Get all your news in one place.
100’s of premium titles.
One app.
Start reading
Tribune News Service
Tribune News Service
T. Keung Hui and Aaron Sanchez-Guerra

NC school district says no employees were involved in mock 'slave auction' on campus

The Chatham County school system has confirmed that some Black students were "sold" by classmates at a mock "slave auction," but says no school employees were involved in the "racial incident."

Chatham County has attracted international media attention and widespread criticism after Ashley Palmer, a parent, posted on Facebook that Black middle school students were symbolically sold by white classmates at a school in the rural town of Goldston this month.

"Chatham County Schools has completed the investigation into a mock 'slave auction' that took place at one of the district's schools recently among a group of students," the district said in a statement Monday. "We want to clarify that there were no adults involved and no adults witnessed it.

"School board policy limits our ability to disclose many of the specifics of the investigation, however, we felt that it was important to share what policy allows us to."

A statement released last week by a group calling for changes in the Chatham County school system said "at J.S. Waters School, white students felt safe enough to commit blatantly racist acts on school property, in the presence of staff and faculty, and while being filmed."

Karinda Roebuck, executive director of Chatham Organizing For Racial Equity (CORE), said the wording about the staff's presence had come from the parents complaining about the auction.

Auction occurred March 1

An email released by the school district in response to a public records request shows the auction occurred on March 1. The names of the parent who sent the email and the students involved are redacted due to privacy laws.

"Apparently today at practice the kids separated into families and had a slave auction," according to the email. "(Name redacted) was sold for $350 and (name redacted) was the master bc he knows how 'to handle them.'"

Palmer said in a message Monday to The News & Observer that the auction took place "where we believe the coach was NOT aware or could overhear what was going on."

"However, we have multiple accounts where staff was aware of these types of scenarios or participated in racist acts/verbiage," Palmer said Monday. "The County has been made aware of these concerns and is taking action accordingly to address them."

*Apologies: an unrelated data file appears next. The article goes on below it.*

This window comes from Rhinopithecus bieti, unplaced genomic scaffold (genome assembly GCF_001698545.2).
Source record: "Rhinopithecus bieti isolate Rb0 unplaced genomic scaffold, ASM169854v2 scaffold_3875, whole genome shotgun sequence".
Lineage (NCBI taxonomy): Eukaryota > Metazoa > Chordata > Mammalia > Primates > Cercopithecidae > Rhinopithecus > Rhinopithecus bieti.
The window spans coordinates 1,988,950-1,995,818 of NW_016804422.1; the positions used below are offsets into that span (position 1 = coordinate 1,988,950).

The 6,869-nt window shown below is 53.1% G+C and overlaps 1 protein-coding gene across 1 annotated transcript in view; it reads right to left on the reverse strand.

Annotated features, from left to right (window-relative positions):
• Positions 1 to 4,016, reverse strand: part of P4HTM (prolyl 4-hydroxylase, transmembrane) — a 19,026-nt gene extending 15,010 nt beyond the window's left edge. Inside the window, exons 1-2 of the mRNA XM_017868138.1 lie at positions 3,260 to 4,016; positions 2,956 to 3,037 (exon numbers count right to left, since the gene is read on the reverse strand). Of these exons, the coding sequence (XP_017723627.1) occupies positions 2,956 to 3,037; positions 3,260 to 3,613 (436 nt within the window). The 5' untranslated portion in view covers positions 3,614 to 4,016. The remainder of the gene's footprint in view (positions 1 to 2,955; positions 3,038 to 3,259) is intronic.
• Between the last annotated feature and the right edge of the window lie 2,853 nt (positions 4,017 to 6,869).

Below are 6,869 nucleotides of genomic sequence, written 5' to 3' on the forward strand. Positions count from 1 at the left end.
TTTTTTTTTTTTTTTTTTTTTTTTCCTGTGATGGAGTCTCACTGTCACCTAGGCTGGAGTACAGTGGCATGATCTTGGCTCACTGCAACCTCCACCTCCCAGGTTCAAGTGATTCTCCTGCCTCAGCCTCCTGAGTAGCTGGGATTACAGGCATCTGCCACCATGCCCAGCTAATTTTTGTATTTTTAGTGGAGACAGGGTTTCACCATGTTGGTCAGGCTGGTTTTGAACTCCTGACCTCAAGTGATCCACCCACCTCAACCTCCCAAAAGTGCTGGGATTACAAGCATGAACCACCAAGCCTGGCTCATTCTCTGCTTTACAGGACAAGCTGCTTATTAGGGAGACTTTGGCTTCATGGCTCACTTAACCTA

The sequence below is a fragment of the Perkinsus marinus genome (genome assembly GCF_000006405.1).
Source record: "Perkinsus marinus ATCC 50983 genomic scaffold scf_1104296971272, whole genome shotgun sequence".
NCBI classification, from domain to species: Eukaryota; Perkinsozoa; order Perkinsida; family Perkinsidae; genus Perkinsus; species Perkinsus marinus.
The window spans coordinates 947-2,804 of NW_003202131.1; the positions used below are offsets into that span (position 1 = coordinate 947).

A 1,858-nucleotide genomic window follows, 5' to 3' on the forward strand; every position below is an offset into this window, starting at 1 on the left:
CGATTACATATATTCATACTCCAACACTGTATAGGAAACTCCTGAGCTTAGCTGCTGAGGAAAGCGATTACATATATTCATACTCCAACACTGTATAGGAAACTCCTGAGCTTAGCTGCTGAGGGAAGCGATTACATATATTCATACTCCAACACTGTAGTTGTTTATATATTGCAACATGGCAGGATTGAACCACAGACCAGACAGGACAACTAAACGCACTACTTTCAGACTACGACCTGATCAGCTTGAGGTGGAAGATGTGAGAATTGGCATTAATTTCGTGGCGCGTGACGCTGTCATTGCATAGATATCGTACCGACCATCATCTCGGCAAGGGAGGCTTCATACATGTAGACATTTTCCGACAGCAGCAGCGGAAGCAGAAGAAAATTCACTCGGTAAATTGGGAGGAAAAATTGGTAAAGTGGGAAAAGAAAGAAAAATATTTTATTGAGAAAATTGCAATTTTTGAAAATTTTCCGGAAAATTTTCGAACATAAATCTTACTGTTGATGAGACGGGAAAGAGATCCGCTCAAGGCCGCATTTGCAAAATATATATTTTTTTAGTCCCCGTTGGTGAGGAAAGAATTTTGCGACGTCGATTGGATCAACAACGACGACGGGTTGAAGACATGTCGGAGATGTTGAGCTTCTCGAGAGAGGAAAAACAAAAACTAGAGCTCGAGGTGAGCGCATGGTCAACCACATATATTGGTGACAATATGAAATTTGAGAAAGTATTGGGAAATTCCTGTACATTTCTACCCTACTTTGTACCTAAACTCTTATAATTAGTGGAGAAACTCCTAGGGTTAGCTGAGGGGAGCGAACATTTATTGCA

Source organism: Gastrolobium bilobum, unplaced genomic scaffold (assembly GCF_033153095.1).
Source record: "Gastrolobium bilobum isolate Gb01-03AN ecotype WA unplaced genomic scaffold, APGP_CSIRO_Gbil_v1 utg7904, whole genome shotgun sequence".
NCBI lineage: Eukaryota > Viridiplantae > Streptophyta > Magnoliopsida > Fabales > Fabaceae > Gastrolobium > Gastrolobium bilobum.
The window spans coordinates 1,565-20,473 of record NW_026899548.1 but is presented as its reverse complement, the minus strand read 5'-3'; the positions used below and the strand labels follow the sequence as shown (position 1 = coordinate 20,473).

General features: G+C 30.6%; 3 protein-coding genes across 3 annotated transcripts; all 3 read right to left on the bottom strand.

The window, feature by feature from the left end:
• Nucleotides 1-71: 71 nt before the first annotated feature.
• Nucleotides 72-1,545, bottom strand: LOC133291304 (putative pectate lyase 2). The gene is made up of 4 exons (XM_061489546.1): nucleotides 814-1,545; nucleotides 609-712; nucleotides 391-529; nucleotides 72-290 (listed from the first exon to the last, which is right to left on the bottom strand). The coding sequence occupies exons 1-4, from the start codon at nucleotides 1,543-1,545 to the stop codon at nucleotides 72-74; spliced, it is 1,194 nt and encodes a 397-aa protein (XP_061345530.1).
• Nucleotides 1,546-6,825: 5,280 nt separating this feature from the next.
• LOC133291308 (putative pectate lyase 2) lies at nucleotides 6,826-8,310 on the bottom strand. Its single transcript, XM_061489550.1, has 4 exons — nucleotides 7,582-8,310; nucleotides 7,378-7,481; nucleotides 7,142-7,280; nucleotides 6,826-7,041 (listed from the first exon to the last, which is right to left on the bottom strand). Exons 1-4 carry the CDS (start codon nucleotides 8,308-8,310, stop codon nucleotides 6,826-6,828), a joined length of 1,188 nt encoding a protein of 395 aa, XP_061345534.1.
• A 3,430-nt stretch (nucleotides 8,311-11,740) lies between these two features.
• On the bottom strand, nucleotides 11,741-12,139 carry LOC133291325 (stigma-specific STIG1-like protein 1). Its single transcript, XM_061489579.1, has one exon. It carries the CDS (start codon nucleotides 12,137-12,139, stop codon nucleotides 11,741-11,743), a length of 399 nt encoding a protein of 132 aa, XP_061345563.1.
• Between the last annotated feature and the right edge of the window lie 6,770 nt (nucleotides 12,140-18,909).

Christy Wagner, the parent of a bi-racial 8th-grade student who was sold during the auction, said at last week's school board meeting that she worries how it will affect her son.

"I am a mother who just had to explain to my son why being auctioned as a slave is unacceptable," Wagner said. "This moment in my son's early life has already made him question playing the sport he loves with his friends, and I pray this does not impact him mentally and socially going forward."

Nancy Wykle, a school district spokeswoman, said Monday she can't discuss whether any disciplinary action was taken due to student and employee privacy laws.

Palmer has said on Facebook that the students got a one-day suspension for the slave auction.

District responds to slave auction

Parents and community members packed last week's school board meeting to demand that the school district respond to the auction.

In response to the auction and other reports of racial incidents in schools, Chatham County Superintendent Anthony Jackson issued an apology.

At Jackson's request, the school board unanimously approved recommendations to ensure there is a swift response if a staff member or student reports any form of discrimination — and to prevent a similar incident from occurring in the future.

The superintendent laid out the four main parts of a comprehensive "plan of action" to address instances of racism and discrimination in schools through disciplinary measures, support services and expanding staff.

The plan includes immediately responding to incidents of discrimination and potential changes to the bullying and harassment policies.

"We are taking steps to address and eliminate behaviors that are not consistent with our district's core values and toward restoring relationships with our students, families and staff," the district said in it statement Monday. "Chatham County Schools reiterates that racist, homophobic and xenophobic behaviors, comments and/or acts are unacceptable and will not be tolerated. We will ensure safe and respectful schools."

Palmer pointed as a positive sign how the school system is partnering with CORE on a free community webinar on Tuesday on "how to talk to your kids about racism."

"We hope this is one of the many steps being taken to address this widespread and ongoing issue in our community and look forward to further partnerships," Palmer said.

Sign up to read this article
Read news from 100’s of titles, curated specifically for you.
Already a member? Sign in here
Related Stories
Top stories on inkl right now
One subscription that gives you access to news from hundreds of sites
Already a member? Sign in here
Our Picks
Fourteen days free
Download the app
One app. One membership.
100+ trusted global sources.